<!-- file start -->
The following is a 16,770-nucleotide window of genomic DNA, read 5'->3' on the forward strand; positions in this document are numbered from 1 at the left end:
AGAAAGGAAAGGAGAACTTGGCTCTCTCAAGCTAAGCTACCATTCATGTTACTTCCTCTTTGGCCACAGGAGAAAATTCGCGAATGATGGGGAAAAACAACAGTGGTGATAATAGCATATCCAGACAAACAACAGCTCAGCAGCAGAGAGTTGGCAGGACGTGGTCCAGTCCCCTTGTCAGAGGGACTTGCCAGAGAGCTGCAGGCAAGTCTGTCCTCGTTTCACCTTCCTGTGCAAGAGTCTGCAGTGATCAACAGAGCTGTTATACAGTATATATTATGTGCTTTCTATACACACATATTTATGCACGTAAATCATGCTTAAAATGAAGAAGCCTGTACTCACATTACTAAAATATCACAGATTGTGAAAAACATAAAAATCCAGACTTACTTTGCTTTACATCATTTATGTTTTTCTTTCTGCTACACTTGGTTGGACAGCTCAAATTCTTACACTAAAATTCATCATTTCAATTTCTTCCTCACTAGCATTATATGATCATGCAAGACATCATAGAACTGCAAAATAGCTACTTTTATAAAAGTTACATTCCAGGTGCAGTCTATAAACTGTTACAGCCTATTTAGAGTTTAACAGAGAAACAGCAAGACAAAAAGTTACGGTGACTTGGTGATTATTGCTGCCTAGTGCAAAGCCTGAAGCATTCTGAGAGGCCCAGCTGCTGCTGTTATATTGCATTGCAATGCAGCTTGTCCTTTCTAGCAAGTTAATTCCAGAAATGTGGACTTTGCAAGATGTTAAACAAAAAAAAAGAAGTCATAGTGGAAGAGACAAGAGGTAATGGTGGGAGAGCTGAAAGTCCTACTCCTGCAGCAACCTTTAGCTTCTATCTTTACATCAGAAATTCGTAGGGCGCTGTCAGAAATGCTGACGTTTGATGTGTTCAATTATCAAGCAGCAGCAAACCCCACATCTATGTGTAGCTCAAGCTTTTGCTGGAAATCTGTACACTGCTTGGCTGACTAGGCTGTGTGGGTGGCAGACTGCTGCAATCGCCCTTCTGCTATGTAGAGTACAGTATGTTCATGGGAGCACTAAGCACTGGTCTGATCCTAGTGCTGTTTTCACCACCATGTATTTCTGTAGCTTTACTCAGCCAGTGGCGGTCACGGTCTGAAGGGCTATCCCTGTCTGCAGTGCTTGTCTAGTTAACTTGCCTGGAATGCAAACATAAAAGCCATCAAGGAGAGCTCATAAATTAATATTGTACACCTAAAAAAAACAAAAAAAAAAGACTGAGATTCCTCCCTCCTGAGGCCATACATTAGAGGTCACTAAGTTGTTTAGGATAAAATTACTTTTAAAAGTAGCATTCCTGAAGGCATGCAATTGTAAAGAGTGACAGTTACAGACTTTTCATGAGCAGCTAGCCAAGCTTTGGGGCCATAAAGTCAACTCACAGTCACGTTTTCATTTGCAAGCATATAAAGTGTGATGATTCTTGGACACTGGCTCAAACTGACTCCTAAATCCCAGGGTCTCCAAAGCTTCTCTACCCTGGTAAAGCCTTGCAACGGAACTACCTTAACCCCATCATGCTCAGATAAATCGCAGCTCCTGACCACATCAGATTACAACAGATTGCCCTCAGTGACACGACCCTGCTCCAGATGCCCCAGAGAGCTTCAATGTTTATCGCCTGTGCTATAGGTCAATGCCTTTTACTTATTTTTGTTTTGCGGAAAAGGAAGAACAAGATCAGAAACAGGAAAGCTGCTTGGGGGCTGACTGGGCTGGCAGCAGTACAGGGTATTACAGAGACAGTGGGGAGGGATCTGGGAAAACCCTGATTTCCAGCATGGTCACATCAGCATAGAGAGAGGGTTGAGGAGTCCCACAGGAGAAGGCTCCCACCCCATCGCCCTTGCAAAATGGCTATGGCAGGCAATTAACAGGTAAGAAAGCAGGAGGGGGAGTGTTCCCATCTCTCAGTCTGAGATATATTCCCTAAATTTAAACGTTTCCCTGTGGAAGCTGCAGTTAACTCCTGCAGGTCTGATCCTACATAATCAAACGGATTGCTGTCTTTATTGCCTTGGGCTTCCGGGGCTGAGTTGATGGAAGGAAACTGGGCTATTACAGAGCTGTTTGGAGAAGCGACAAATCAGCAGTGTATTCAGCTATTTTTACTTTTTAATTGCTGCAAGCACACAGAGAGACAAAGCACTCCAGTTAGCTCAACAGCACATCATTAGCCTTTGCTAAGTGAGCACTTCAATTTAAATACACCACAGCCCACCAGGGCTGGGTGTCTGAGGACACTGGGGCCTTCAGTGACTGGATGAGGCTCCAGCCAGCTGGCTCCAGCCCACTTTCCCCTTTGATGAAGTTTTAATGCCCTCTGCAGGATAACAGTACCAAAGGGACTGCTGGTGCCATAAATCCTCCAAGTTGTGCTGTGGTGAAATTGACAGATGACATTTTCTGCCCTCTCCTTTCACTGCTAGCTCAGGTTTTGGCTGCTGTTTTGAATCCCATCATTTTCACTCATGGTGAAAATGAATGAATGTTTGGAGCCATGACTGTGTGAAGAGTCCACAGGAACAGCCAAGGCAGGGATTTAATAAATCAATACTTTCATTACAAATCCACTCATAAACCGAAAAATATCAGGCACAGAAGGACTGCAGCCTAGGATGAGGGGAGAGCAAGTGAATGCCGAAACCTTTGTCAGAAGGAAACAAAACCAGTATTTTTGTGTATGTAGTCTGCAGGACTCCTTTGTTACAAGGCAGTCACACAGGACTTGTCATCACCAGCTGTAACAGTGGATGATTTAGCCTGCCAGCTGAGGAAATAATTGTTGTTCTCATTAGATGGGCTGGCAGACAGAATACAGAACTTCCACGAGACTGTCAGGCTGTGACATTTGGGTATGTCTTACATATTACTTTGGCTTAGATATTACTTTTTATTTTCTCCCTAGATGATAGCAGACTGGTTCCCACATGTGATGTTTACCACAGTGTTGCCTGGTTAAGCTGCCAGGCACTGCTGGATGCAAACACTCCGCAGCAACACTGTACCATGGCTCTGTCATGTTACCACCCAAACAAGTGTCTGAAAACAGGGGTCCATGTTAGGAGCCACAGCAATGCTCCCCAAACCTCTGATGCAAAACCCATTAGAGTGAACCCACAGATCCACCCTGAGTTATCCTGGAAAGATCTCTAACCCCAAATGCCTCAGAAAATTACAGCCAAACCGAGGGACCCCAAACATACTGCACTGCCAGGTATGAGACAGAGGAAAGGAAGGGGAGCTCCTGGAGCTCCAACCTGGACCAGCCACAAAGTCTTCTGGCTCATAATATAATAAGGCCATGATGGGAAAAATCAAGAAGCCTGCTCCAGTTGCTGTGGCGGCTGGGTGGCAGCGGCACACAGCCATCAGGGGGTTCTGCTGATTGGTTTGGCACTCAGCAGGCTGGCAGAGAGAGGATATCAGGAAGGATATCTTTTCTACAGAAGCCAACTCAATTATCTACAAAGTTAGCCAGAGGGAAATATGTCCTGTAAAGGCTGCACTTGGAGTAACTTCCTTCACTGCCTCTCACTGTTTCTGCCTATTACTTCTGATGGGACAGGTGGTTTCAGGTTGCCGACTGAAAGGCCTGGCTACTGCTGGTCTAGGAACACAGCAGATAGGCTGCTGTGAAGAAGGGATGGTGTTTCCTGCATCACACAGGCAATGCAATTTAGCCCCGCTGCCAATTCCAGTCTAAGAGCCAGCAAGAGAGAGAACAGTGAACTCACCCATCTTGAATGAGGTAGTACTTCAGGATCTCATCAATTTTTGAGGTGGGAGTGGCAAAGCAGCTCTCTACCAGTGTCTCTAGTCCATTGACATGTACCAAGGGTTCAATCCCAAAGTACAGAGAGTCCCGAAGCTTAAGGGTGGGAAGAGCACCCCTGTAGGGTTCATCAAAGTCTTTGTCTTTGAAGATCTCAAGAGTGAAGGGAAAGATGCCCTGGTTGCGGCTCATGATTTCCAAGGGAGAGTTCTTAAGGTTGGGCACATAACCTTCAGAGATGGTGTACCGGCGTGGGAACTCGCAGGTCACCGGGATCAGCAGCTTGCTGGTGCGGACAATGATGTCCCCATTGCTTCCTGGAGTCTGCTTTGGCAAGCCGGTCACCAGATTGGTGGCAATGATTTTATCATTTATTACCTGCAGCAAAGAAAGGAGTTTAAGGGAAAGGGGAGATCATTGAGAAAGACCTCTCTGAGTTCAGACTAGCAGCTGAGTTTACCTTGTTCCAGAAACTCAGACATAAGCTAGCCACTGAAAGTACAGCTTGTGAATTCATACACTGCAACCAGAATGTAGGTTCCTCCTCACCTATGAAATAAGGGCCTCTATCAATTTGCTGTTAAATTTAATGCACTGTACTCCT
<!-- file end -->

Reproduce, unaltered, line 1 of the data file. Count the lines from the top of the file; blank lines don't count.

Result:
The following is a 16,770-nucleotide window of genomic DNA, read 5'->3' on the forward strand; positions in this document are numbered from 1 at the left end: